The Securities and Futures Commission has released a long-awaited reform plan to tighten regulations on how financial firms sell complex risky investment products to so-called professional investors.
Under the proposals released yesterday for a three-month consultation, banks and brokers would be required to carry out suitability tests to assess if certain complex products are too risky for these clients.
At present, such tests, which include a range of questions, apply only to ordinary retail investors. Excluded are professional investors deemed to be experienced traders with portfolios of more than HK$8 million.
Some complex products such as some high-yield bonds or equity-linked notes can be sold only to professional investors.
SFC chief executive Ashley Alder said the proposed regulation was intended to keep intermediaries "honest", as the commission would require banks and brokers to add a clause in client agreements declaring that the offered complex investment products are suitable for professional investors.
"This would make it easier for investors to sue financial firms for compensation if the clients considered the financial firms had sold the wrong products to them," said Stephen Po Wai-kwong, senior director of the SFC.
The reform plan marks the first major changes to the professional investor regulatory regime since the securities law was introduced in 2003. International regulators have called for a review of rules related to the sale of complex investment products. Locally, lawmakers have pushed for the HK$8 million compensation threshold to be increased after receiving hundreds of complaints from customers who said banks or brokers had mistakenly treated them as professional investors and sold them products that were too risky.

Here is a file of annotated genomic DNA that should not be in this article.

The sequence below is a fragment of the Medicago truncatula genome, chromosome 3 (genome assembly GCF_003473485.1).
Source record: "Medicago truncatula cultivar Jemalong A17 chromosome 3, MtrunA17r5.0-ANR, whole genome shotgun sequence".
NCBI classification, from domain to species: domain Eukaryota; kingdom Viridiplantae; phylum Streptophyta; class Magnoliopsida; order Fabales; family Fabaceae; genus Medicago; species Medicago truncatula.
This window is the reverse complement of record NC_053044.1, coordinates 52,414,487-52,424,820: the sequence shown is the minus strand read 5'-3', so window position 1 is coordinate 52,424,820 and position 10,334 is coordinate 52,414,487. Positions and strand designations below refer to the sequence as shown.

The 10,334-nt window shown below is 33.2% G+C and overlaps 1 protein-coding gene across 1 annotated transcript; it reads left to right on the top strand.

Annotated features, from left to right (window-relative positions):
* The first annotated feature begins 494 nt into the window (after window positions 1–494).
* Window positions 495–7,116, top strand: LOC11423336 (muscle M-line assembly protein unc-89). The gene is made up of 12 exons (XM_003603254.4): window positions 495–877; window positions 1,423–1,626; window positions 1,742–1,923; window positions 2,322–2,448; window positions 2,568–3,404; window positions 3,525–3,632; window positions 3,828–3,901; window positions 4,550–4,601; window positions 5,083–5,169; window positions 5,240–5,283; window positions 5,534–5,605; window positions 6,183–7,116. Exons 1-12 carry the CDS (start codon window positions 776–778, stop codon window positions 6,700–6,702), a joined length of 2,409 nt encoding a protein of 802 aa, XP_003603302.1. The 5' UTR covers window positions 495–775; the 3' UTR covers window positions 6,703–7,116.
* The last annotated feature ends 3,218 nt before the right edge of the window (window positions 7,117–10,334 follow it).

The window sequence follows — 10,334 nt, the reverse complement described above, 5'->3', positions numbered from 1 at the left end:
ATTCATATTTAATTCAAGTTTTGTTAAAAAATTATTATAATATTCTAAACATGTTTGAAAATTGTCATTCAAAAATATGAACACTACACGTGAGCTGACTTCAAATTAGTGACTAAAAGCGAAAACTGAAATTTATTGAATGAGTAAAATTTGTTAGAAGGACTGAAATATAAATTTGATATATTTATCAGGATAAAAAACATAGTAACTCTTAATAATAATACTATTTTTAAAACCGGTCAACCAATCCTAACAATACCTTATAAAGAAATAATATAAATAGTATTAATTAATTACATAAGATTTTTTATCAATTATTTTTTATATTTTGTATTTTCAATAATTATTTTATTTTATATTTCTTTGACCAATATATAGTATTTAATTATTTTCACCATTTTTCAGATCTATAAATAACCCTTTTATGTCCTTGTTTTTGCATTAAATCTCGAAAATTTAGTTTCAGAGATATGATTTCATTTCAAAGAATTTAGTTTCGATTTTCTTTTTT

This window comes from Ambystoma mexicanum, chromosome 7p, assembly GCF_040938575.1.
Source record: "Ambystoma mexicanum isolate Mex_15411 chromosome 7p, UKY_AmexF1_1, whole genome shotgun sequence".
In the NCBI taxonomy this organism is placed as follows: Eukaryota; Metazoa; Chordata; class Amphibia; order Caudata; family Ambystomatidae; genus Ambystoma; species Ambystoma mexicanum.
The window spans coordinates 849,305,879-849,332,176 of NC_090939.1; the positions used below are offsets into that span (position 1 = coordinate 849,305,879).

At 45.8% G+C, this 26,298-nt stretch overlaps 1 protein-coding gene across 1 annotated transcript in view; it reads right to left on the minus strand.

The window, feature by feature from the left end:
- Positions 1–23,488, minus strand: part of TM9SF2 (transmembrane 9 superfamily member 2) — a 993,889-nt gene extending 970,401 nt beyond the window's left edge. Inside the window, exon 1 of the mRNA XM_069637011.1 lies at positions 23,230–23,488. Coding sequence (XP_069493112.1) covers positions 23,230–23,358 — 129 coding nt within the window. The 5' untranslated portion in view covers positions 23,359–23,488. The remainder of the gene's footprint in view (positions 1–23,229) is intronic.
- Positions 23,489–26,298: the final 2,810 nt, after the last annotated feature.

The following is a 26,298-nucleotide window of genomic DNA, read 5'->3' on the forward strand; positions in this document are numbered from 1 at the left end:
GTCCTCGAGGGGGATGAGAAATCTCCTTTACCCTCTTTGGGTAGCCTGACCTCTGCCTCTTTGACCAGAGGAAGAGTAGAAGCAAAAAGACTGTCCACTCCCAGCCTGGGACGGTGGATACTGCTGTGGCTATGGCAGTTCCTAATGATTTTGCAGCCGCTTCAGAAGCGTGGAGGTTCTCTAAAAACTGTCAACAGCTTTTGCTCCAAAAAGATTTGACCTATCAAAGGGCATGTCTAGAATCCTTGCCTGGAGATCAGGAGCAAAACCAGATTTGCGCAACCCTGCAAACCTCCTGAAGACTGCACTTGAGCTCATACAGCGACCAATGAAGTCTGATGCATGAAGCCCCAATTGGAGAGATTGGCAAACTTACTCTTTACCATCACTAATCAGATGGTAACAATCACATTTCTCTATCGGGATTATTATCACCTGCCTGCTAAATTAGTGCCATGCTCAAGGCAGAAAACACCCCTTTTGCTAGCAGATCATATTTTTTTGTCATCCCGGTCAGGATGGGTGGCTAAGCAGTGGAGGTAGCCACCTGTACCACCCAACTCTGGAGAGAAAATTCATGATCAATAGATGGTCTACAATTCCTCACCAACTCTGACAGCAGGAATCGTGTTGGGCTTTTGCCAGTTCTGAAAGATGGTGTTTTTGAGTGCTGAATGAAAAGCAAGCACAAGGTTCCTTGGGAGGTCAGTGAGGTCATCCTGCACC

However, the SFC has decided to keep the threshold unchanged. "The HK$8 million threshold is in line with the US, although it is lower than in Singapore and Australia. We believe the threshold is appropriate," Po said.
The SFC also rejected another suggestion from lawmakers that the sale of complex products to individuals is banned altogether, citing the need for sophisticated investors to have choices.
Po said the SFC would not give detailed guidelines on how the suitability test should be done. "The SFC believes the banks and brokers can use common sense to ask the right questions to determine if products are suitable for professional investors," Po said.
He said the proposed reforms would also relax some rules to make it easier for banks and brokerages to sell complex products to corporate customers.
If the market supports the proposals, the SFC would offer a grace period for financial firms to prepare for the changes.
Kenny Lee Yiu-sun, the chief executive of First China Securities, welcomed the SFC's proposals to enhance investor protection. "However, for banks and brokers, this would mean we have to increase our compliance costs," Lee said.